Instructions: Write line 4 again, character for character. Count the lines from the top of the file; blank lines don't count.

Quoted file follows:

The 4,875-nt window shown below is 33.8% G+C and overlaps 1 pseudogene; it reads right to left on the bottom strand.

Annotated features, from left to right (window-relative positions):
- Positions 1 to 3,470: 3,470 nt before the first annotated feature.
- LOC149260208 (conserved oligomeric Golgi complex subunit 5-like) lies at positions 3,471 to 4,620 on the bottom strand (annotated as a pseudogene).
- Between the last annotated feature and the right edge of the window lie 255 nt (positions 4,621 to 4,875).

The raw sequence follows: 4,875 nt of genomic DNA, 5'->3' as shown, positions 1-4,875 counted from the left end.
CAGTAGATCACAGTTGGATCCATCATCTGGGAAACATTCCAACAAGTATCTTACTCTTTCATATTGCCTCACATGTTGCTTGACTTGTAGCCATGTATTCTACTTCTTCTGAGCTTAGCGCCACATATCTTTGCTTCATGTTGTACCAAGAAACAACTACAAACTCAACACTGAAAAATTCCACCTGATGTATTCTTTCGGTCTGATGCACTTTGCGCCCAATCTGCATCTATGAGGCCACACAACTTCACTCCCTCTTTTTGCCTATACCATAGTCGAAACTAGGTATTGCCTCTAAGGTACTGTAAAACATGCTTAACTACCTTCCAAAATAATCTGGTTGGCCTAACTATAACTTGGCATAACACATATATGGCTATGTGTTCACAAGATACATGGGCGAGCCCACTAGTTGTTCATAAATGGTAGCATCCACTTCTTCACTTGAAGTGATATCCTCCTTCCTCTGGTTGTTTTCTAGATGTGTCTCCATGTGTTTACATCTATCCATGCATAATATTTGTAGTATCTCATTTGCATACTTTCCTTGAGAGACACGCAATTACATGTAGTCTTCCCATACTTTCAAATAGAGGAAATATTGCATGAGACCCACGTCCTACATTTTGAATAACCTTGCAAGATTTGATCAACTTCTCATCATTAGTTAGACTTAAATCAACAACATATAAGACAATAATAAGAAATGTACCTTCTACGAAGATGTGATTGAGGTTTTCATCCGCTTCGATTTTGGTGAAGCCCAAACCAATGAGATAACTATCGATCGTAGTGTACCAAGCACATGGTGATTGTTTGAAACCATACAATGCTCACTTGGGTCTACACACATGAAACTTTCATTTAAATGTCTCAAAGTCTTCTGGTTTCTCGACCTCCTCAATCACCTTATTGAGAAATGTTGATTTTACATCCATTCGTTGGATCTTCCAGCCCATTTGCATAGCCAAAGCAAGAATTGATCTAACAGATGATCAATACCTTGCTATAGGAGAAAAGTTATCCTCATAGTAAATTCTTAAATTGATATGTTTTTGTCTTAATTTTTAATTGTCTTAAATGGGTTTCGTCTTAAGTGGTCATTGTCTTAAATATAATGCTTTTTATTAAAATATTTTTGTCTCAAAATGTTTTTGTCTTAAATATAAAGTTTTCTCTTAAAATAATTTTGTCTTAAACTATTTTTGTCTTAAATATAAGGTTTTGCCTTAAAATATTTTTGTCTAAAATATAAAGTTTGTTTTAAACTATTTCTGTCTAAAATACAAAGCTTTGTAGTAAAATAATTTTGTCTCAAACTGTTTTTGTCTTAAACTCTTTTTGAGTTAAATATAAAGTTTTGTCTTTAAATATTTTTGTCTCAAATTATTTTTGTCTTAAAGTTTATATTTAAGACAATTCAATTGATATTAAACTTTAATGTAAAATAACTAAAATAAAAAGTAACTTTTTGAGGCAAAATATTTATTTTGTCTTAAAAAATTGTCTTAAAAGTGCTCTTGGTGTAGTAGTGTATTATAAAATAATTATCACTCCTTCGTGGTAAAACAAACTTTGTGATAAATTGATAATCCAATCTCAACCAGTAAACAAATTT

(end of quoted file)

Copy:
- LOC149260208 (conserved oligomeric Golgi complex subunit 5-like) lies at positions 3,471 to 4,620 on the bottom strand (annotated as a pseudogene).